When Andrew Testa was born in June 1995, his parents, Joe and Lisa, of Green, thought they had a healthy baby boy on their hands. Little did they know their world was about to change.
A routine checkup at 4 months old revealed Andrew had a heart murmur, which earned him a referral to Akron Children’s cardiology department.
“It was right after Thanksgiving that Andrew had a heart catheterization that showed he had a large hole in his heart,” said Lisa, an optometrist in Akron.
Under the care of pediatric cardiologist John Kramer (now retired), Lisa and Joe learned that Andrew had an atrial septal defect, cleft mitral valve and small ventricular hole.
Since his pulmonary pressure was normal, Dr. Kramer advised holding off surgery to give Andrew a chance to get a little bigger and stronger to withstand the operation.
“By June 1996, at exactly 1 year old, Andrew weighed 16 lbs.,” said Lisa. “We fed him nonstop. He ate every 2 hours around-the-clock, but was only up 10 lbs. from his birth weight of 6 lbs., 10 oz.”
At 16 months, a battery of tests ensured another underlying condition wasn’t causing Andrew’s failure to thrive.
“Once it was determined that all of his other tests were normal, Dr. Kramer made the decision that the time had come for surgery,” said Lisa. “The only problem – Akron Children’s didn’t have an open heart surgery program at that time.” (Akron Children’s started its heart surgery program in 2001.)
Dr. Kramer referred the Testas to the Cleveland Clinic, where Andrew’s repair was done.
After spending 30 hours in the Clinic’s pediatric intensive care unit, Andrew was up and walking within 2 days – something he struggled to do before his surgery because of his low energy.
“All in all Andrew spent 5 days in the hospital,” said Lisa. “By the time we went home he was doing things he couldn’t do before the surgery. It was incredible to see the difference in him. Two weeks later he was back at Children’s for his follow-up appointment.”
Leading a normal life
Andrew, now a college student studying computers at Stark State, leads a normal life with no restrictions, except the occasional ones imposed by his parents.
“The only thing I didn’t want him doing was playing contact sports, but that had more to do with his size and stature,” said Lisa. “At 5’7” and 100 lbs., Andrew is long and lanky and built more like a runner.”
As a high school student at Akron’s St. Vincent St. Mary, Andrew ran cross country for 4 years. He also completed a 60-mile backpacking trip in the mountains with the Boy Scouts and is looking forward to doing another one in New Mexico this summer.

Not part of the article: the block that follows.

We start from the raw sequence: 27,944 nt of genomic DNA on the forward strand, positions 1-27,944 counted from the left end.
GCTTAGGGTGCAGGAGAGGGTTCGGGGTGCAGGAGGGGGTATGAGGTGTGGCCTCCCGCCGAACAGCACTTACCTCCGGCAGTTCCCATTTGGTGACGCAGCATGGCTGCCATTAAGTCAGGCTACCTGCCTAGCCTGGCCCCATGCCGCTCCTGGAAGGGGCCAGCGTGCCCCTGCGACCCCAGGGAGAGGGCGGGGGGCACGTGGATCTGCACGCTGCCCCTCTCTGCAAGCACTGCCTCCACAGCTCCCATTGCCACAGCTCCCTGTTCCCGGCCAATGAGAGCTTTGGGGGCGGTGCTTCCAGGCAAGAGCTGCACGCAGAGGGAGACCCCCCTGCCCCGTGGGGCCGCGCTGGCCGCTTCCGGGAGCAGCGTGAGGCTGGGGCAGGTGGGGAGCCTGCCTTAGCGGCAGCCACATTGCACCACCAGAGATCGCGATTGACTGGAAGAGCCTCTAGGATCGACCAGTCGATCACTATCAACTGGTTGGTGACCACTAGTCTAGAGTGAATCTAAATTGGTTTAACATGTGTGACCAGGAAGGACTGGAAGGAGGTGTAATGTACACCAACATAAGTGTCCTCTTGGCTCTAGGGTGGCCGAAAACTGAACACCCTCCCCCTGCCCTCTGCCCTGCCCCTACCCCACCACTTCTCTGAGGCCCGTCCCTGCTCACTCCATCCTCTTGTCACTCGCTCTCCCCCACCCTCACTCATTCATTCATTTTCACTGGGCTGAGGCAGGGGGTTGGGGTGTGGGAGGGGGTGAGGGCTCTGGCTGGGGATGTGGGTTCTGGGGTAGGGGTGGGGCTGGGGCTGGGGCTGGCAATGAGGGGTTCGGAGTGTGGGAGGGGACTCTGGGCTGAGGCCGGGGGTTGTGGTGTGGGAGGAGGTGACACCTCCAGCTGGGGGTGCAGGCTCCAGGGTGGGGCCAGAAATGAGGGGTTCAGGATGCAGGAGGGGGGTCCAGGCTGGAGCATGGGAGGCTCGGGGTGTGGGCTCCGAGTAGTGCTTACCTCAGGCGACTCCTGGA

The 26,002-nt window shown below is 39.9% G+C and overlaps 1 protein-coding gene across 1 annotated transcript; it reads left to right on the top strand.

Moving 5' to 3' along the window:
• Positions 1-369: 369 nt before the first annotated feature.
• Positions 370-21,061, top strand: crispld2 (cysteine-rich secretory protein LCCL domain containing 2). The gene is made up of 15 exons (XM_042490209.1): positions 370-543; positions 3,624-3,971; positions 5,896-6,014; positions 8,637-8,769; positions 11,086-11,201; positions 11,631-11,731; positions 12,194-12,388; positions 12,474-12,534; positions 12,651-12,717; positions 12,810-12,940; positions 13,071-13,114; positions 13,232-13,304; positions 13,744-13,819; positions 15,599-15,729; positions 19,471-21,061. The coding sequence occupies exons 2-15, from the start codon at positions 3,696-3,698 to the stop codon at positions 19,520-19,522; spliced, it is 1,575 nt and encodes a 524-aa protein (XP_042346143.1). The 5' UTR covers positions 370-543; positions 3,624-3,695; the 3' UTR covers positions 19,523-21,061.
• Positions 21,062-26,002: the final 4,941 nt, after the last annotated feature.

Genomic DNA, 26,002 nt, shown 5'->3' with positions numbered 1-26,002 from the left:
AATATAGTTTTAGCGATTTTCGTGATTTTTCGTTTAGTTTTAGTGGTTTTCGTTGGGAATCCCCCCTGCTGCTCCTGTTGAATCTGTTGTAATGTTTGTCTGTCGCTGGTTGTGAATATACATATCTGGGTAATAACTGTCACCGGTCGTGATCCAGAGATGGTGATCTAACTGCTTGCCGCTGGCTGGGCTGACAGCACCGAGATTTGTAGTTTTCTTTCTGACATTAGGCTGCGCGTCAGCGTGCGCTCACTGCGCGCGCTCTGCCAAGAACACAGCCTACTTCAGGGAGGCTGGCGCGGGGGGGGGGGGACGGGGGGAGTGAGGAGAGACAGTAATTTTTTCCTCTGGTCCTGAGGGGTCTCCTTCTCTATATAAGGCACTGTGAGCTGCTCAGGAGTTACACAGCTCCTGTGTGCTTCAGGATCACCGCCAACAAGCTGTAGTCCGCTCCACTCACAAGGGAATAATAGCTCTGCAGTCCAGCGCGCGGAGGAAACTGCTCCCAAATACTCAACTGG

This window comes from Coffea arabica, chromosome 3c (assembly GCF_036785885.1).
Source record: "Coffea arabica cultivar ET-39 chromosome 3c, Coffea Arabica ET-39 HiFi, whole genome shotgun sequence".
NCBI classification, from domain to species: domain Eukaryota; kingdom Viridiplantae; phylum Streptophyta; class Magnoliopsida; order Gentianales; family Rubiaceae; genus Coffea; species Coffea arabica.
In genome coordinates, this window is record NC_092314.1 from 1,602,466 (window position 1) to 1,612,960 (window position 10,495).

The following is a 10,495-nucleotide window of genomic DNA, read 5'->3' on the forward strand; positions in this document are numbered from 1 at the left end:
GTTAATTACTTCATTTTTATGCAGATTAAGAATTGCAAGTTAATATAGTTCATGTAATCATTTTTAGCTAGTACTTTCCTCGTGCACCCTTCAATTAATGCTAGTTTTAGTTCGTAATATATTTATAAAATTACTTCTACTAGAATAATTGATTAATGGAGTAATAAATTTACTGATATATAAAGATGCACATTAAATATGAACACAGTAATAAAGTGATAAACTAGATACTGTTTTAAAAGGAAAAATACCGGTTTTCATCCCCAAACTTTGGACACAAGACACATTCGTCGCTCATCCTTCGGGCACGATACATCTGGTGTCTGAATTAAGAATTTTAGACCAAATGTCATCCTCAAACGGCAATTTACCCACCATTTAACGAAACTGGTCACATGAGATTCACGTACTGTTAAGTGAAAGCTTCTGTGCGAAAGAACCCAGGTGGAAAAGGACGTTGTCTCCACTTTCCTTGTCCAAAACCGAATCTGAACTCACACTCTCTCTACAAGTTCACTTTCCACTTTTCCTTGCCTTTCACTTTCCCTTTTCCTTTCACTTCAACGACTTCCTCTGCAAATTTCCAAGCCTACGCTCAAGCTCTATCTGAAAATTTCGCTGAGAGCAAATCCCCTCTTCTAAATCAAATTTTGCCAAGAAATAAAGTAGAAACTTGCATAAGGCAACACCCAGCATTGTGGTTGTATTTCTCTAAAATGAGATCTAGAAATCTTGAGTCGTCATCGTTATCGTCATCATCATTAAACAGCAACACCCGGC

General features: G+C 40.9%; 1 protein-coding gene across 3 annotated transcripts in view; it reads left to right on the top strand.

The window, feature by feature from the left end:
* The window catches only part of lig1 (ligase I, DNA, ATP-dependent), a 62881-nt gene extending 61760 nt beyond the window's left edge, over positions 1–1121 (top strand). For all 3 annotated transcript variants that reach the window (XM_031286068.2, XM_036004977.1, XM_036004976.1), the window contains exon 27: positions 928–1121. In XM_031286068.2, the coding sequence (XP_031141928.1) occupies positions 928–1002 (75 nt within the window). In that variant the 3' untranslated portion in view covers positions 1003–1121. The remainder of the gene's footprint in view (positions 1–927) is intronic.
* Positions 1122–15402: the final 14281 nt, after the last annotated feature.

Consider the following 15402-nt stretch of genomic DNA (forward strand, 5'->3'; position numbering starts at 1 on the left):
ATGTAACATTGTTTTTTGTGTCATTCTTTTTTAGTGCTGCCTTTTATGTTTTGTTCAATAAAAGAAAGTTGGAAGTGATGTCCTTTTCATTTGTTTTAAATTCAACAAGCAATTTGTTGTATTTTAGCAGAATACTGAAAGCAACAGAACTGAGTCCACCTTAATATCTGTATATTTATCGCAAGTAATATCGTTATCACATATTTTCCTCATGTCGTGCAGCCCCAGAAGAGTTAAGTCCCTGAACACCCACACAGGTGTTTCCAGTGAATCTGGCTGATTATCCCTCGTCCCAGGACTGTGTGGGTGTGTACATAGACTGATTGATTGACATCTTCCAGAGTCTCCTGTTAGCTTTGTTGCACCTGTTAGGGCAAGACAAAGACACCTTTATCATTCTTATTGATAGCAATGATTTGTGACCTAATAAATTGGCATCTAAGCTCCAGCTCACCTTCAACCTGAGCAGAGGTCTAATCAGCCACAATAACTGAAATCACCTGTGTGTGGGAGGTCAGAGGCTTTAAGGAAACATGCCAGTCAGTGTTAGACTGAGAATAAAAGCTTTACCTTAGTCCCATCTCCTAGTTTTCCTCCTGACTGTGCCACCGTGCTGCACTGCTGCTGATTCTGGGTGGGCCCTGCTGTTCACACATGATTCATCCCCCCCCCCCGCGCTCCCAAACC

“I don’t feel any different knowing that I have a congenital heart defect,” said Andrew. “I have always felt good and been able to keep up with my friends. My condition wasn’t something I ever tried to hide.”
“Much of why Andrew feels good and is doing well has to do with his parents’ vigilance about keeping him in our care,” Dr. Lane said. “Continuity of care and keeping regular follow-up appointments allows us the chance to pick up on things before the onset of symptoms. Once symptoms appear, problems are often farther along.”
Transitioning to adult congenital heart program
Dr. Lane took over Andrew’s care when he was 15, as he transitioned from a pediatric congenital heart patient into the adult program at Children’s.
Lisa and Joe made sure Andrew was seen annually up until the age of 5 and every 2 years after that.
“Transitioning a patient from the pediatric program to the adult program doesn’t happen at a single point in time,” said Dr. Ashish Saini, a pediatric cardiologist who also works with the adult patients. “It’s a process.”
Both the pediatric and adult heart programs are located in Akron Children’s heart center, which helps the transition go more smoothly.
“These kids are coming to the same place they’ve been coming to for years – the only difference is they are seeing a different provider,” said Deena Barber, BSN, RN, nurse program coordinator for Akron Children’s adult congenital heart program. “They have a sense of trust and familiarity, which is a huge advantage for us.”
A team approach is also important.
“We are very fortunate to work with adult cardiologists in the community,” said Dr. Lane. “Many of our patients have 2 and sometimes 3 cardiologists. I can’t take care of every heart problem a patient may have. We need the participation of the adult cardiology providers to treat acquired heart disease issues that often accompany aging.”
The doctors find themselves also counseling their patients on major life decisions.
“Our patients have so many questions as they become young, independent adults,” said Dr. Saini. “They want to know if it’s safe to have kids – could they pass on their congenital defect. Or, should they have babies at all if they feel their life expectancy is shorter due to their heart defect. They want to know if they’ll be around while their kids are growing up.”
Andrew is due back to see Dr. Lane in March when he can expect a full workup to look at his septum and where the patch was placed, check on any leakage around his mitral valve, and watch for cardiac rhythm disturbances.
Lisa is very grateful to Akron Children’s.
“I have come to find out congenital heart defects run in my family,” she said. “My grandmother lost a baby brother, and 2 babies in my mom’s generation died. If it wasn’t for the doctors in the heart center, I don’t think Andrew would be here right now.”